Ethnic Diversity and the Question of National Identity in Iraq

By Omar Chaoura Bourouh.

Published by The Diversity Collection

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Article: Print $US10.00
Article: Electronic $US5.00

The occupation of Iraq by US and British forces since March 2003 has resulted, among other things, in the intensification of the debate between academics (and politicians) about the prospects for national unity in ethnically and religiously diverse societies. In Iraq, this question is exacerbated even more by the continuing violence attributed to ethnic and sectarian divisions. This paper examines the cultural and structural elements historically shared by Iraqis as a people in defined socio-economic and political entity, and discusses the characteristics of differentiation between the various ethnic and religious groups who constitute this entity. I argue first, that ethnic and religious diversity does not necessarily constitute a ground for political conflict, and second, diversity can be renegotiated in different historical and political contexts on the basis of common national identity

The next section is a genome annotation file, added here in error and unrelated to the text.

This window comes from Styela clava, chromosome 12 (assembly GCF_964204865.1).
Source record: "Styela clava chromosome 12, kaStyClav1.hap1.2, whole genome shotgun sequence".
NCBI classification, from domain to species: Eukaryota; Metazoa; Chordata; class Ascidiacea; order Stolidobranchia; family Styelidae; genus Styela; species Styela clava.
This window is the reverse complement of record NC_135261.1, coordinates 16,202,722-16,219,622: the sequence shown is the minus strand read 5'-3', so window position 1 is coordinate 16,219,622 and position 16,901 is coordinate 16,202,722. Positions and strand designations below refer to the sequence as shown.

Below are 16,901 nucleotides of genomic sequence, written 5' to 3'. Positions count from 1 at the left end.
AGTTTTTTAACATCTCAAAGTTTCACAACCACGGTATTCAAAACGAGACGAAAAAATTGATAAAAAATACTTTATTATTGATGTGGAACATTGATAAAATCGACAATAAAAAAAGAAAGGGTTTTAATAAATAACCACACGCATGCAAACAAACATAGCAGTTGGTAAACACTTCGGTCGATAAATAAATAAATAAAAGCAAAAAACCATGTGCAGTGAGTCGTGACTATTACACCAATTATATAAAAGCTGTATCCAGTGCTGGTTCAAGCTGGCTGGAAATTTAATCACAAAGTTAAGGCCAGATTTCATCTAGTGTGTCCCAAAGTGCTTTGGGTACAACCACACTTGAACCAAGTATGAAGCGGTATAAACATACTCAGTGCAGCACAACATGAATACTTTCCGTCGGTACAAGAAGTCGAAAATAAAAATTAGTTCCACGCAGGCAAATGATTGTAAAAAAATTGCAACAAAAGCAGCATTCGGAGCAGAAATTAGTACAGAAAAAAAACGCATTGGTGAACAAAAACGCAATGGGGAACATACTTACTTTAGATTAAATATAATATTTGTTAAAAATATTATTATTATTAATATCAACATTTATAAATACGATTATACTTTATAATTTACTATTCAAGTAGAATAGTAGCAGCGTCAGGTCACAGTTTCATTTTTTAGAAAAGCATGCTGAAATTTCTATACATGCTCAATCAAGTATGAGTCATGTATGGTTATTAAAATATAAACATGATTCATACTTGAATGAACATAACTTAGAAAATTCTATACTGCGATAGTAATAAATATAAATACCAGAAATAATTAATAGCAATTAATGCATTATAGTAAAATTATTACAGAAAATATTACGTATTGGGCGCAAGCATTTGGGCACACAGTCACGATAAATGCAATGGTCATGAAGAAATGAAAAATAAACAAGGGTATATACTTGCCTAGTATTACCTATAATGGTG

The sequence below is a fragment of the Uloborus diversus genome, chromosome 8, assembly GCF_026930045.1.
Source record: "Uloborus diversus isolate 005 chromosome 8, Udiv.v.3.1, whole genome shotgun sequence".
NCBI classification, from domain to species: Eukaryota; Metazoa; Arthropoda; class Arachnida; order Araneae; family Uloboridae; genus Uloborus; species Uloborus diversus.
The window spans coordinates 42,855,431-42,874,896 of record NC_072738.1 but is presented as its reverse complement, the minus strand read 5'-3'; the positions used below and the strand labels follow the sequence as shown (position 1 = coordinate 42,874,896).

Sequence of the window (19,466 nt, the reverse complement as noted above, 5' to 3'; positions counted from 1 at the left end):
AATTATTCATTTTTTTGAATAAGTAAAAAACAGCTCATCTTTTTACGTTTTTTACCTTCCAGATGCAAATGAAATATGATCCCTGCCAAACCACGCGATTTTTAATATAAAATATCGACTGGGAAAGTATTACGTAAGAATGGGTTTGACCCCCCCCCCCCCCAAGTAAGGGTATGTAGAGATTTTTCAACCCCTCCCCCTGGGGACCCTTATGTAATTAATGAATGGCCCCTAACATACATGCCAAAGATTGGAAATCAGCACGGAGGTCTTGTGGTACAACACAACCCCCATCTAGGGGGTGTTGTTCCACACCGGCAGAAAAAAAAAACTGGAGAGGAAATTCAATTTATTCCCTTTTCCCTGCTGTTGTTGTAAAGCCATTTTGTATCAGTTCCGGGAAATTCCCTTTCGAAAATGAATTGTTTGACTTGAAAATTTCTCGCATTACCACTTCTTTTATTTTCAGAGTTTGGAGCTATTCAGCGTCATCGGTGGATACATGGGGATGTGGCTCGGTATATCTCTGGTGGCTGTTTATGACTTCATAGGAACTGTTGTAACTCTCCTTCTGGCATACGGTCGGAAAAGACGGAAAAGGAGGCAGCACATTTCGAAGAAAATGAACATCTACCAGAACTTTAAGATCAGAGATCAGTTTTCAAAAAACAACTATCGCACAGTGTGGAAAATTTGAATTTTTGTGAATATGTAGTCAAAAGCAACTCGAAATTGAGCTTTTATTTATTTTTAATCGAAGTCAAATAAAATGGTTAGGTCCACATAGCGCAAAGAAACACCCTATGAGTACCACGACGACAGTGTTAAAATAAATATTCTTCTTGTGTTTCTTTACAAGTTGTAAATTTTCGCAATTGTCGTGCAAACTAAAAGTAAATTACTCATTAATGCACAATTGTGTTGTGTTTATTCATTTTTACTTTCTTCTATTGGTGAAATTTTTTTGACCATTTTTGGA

Keywords: Iraq, National Identity, Ethnic Diversity, Civil Society, Ethnic Group, Ethnic Conflict

International Journal of Diversity in Organizations, Communities and Nations, Volume 7, Issue 5, pp.305-314. Article: Print (Spiral Bound). Article: Electronic (PDF File; 722.335KB).

Omar Chaoura Bourouh

Assistant Professor, Department of Sociology and Anthropology, University of Windsor, Windsor, Ontario, Canada

Omar Chaoura Bourouh is Assistant Professor at the Department of Sociology and Anthropology, University of Windsor, Windsor, Ontario, Canada. His areas of interest and research are ethnicity, migration, work and international development.

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